Remember streaming exclusives? Everyone seems to have given up on them. Well, everyone except Tidal. It has announced that it has the exclusive on Originals, a posthumous album from Prince containing a number of unheard demos from the legendary artist, and it will be on the streaming service from 7th June. It appears this will just be an exclusive for two weeks.
No matter that it’s a short-lived thing. The point here is that Tidal is really pushing its Prince exclusive, flagging up the high-quality audio side of the service, offering new users a free 90-day trial and encouraging them to pre-save the album to their collections. On top of this, it is hosting a series of listening sessions around the world for subscribers. There will also be an event in LA hosted by Jay-Z the day before the album is released and subscribers can win tickets to it. The streaming service is, it is fair to say, throwing a lot at this release.
Tidal has had, it is equally fair to say, a bumpy old time of it with exclusives. The raft of A-listers who got on board when Jay-Z’s Project Panther investment vehicle bought the erstwhile WiMP in 2015 promised they would deliver all manner of exclusives to the shiny new service. Some of these stars either offered underwhelming content or misunderstood that “exclusive” doesn’t necessarily mean “for a few weeks”. Jay-Z and Beyoncé stuck to their guns for a long time, but the former put his Blueprint trilogy of albums on Apple Music last week and the latter buckled and made her 2016 Lemonade album available on all the other major streaming services as of last month. To be fair to them, these albums were exclusive to Tidal for a number of years. But all good things – and all exclusives, it seems – must come to an end.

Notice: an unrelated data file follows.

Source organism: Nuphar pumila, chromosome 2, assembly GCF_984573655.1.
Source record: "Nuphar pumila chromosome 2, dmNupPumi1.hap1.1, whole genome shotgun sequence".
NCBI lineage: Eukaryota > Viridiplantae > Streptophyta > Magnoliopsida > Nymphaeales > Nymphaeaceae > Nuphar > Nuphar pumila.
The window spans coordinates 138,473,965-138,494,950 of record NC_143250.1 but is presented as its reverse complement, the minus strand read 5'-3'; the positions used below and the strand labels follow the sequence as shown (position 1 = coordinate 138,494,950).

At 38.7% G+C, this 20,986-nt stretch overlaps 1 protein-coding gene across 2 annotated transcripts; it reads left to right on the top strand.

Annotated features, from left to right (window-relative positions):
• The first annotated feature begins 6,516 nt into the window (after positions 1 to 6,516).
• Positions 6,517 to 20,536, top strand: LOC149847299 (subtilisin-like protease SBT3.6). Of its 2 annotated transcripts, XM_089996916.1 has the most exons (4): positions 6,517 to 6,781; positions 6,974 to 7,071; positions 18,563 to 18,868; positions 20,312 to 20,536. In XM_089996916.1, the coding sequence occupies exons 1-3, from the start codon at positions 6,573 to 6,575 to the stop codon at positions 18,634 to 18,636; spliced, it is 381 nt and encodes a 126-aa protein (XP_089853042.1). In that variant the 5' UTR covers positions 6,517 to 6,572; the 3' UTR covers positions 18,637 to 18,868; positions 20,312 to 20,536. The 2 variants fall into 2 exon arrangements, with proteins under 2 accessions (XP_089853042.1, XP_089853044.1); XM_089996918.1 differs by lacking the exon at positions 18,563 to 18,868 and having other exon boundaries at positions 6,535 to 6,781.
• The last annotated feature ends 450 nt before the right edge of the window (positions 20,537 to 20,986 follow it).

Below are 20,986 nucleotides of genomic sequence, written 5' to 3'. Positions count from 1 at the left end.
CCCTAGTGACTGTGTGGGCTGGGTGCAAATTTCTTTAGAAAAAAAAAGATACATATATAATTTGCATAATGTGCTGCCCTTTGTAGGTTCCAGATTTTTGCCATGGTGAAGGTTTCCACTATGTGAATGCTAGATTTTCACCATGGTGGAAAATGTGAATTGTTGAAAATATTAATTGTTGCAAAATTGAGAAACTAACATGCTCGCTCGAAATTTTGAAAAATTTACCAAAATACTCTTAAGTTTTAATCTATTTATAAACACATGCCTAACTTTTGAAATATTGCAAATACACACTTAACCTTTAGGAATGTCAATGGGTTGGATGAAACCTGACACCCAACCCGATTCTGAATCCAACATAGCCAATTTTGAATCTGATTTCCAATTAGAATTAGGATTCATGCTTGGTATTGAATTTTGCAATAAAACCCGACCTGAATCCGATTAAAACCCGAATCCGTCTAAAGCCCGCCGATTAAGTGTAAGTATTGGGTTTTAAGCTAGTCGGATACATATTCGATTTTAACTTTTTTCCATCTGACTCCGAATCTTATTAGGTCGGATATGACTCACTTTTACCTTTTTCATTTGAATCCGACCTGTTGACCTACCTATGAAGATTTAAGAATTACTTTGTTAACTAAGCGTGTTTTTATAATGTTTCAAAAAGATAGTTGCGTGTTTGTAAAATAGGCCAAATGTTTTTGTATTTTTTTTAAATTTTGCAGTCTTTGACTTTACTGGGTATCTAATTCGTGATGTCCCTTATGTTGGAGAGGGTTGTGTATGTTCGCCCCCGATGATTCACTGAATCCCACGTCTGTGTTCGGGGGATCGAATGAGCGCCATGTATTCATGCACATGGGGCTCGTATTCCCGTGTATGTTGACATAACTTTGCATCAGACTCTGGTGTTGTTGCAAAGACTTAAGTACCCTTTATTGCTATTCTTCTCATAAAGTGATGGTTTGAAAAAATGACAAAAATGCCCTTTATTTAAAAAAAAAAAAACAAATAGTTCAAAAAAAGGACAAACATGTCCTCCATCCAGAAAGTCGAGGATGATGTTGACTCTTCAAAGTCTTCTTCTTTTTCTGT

Spotify has always held firm on the line that album exclusives were bad for consumers and the major labels who flirted with big-name exclusives soon came round to the same way of thinking. This became even more pronounced when streaming began to really matter to first-week chart positions and the labels arrived at the sharp realisation that not being on every DSP would seriously hobble a hot new release’s chances in the charts.
Tidal, of course, limps far behind all the other leading DSPs in terms of adoption and user numbers. One, if one were wildly cynical, might suggest that the exclusives it has had to date have not significantly moved the needle for it in terms of subscriber numbers in the long term. And yet it continues to push this exclusive angle. One, if one were of a pretentious literary bent, might also quote the ending of The Great Gatsby here as distilling something about the predicament Tidal’s hard line has created for itself. “So we beat on, boats against the current, borne back ceaselessly into the past.”